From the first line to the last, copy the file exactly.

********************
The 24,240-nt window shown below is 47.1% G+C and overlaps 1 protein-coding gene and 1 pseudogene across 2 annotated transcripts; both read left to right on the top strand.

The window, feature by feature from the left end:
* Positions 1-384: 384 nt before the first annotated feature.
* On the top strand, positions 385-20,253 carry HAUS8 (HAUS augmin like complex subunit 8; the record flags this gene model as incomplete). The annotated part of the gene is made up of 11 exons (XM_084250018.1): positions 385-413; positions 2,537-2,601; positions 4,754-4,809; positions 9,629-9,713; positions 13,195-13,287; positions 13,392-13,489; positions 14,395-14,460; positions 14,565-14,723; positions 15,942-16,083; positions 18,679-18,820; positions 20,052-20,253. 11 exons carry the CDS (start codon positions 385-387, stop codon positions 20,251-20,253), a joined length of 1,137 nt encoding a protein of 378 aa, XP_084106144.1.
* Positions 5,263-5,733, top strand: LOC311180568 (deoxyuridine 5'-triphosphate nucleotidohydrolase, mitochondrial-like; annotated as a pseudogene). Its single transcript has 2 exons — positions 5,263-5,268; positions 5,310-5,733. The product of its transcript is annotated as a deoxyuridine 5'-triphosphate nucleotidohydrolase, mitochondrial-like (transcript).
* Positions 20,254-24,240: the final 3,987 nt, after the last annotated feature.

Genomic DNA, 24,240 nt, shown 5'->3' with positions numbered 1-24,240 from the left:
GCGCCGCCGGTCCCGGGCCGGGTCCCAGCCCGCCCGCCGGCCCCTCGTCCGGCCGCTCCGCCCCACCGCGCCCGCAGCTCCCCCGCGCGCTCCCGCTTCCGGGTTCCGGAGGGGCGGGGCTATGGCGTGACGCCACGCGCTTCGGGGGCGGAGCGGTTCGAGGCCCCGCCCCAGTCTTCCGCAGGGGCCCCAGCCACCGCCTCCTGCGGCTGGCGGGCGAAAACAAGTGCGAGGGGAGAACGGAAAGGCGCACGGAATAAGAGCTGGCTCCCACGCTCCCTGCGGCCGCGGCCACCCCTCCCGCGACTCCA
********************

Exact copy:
The 24,240-nt window shown below is 47.1% G+C and overlaps 1 protein-coding gene and 1 pseudogene across 2 annotated transcripts; both read left to right on the top strand.

The window, feature by feature from the left end:
* Positions 1-384: 384 nt before the first annotated feature.
* On the top strand, positions 385-20,253 carry HAUS8 (HAUS augmin like complex subunit 8; the record flags this gene model as incomplete). The annotated part of the gene is made up of 11 exons (XM_084250018.1): positions 385-413; positions 2,537-2,601; positions 4,754-4,809; positions 9,629-9,713; positions 13,195-13,287; positions 13,392-13,489; positions 14,395-14,460; positions 14,565-14,723; positions 15,942-16,083; positions 18,679-18,820; positions 20,052-20,253. 11 exons carry the CDS (start codon positions 385-387, stop codon positions 20,251-20,253), a joined length of 1,137 nt encoding a protein of 378 aa, XP_084106144.1.
* Positions 5,263-5,733, top strand: LOC311180568 (deoxyuridine 5'-triphosphate nucleotidohydrolase, mitochondrial-like; annotated as a pseudogene). Its single transcript has 2 exons — positions 5,263-5,268; positions 5,310-5,733. The product of its transcript is annotated as a deoxyuridine 5'-triphosphate nucleotidohydrolase, mitochondrial-like (transcript).
* Positions 20,254-24,240: the final 3,987 nt, after the last annotated feature.

Genomic DNA, 24,240 nt, shown 5'->3' with positions numbered 1-24,240 from the left:
GCGCCGCCGGTCCCGGGCCGGGTCCCAGCCCGCCCGCCGGCCCCTCGTCCGGCCGCTCCGCCCCACCGCGCCCGCAGCTCCCCCGCGCGCTCCCGCTTCCGGGTTCCGGAGGGGCGGGGCTATGGCGTGACGCCACGCGCTTCGGGGGCGGAGCGGTTCGAGGCCCCGCCCCAGTCTTCCGCAGGGGCCCCAGCCACCGCCTCCTGCGGCTGGCGGGCGAAAACAAGTGCGAGGGGAGAACGGAAAGGCGCACGGAATAAGAGCTGGCTCCCACGCTCCCTGCGGCCGCGGCCACCCCTCCCGCGACTCCA